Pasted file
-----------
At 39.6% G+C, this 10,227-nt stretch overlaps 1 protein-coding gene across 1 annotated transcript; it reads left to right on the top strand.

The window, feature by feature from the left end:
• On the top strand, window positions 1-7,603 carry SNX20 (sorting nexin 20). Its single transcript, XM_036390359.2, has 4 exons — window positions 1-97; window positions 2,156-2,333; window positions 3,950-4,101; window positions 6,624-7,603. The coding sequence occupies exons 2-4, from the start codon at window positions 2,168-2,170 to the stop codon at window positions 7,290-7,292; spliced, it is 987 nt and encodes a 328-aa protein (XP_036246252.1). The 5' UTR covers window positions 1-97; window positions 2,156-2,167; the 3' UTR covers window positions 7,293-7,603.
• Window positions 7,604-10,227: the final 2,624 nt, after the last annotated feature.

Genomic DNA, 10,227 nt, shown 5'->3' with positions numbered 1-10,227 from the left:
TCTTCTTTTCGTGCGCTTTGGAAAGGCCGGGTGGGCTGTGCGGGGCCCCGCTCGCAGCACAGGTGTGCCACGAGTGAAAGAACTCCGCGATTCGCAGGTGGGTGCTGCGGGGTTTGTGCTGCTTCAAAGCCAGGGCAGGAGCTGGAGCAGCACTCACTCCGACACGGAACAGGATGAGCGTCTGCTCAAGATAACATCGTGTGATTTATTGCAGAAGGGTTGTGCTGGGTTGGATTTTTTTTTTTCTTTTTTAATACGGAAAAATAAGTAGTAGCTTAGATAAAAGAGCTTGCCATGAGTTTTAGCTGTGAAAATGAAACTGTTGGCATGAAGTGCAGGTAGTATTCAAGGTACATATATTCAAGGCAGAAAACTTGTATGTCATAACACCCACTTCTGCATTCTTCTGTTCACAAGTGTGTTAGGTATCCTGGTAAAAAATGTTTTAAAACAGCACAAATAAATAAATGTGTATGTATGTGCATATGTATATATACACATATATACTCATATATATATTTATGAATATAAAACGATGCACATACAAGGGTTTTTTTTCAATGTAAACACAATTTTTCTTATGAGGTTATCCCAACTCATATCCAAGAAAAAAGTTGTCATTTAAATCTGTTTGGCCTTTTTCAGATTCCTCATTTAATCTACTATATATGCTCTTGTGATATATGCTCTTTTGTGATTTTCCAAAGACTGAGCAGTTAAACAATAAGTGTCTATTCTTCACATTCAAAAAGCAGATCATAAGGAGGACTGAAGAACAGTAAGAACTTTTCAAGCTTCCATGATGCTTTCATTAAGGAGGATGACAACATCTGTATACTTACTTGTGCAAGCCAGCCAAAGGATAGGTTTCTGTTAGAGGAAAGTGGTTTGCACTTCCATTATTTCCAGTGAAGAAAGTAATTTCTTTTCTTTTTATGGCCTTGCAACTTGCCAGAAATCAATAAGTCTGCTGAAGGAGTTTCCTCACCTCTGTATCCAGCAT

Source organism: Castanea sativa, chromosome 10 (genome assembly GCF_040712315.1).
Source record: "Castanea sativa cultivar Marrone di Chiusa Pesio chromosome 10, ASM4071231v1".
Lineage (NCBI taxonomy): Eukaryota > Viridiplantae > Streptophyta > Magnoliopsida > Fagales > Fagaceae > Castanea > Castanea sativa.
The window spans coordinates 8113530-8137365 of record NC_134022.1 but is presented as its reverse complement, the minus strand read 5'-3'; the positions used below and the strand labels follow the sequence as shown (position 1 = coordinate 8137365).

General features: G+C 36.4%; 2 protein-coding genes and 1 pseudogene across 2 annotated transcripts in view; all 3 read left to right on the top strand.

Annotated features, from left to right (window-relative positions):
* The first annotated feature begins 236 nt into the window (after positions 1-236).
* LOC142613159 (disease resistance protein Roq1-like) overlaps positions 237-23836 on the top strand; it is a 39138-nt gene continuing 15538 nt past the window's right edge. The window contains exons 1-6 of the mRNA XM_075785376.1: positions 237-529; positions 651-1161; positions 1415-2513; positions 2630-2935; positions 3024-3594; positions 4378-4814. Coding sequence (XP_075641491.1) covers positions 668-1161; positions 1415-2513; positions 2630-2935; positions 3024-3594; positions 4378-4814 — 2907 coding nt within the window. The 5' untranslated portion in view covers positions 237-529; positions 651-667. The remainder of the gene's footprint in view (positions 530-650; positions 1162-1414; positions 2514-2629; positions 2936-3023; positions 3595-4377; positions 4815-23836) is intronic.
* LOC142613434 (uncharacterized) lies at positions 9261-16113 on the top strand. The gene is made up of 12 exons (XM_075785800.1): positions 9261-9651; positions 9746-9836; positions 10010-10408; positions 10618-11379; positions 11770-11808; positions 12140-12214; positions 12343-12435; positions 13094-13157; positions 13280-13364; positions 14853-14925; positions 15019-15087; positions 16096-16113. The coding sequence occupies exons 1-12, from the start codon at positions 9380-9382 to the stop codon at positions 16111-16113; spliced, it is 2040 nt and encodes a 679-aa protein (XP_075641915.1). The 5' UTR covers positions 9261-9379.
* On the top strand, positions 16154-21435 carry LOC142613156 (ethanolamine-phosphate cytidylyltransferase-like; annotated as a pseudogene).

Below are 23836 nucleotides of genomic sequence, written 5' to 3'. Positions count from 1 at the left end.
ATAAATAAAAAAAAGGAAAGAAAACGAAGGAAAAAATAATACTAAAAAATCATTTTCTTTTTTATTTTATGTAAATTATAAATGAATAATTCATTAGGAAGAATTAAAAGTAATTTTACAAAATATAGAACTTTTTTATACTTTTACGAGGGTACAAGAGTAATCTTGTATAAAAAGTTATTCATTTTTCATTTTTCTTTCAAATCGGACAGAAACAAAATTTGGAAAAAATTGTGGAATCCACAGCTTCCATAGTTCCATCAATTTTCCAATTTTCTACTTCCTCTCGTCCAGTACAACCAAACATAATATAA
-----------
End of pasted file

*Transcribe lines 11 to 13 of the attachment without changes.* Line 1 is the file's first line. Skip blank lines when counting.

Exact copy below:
General features: G+C 36.4%; 2 protein-coding genes and 1 pseudogene across 2 annotated transcripts in view; all 3 read left to right on the top strand.

Annotated features, from left to right (window-relative positions):
* The first annotated feature begins 236 nt into the window (after positions 1-236).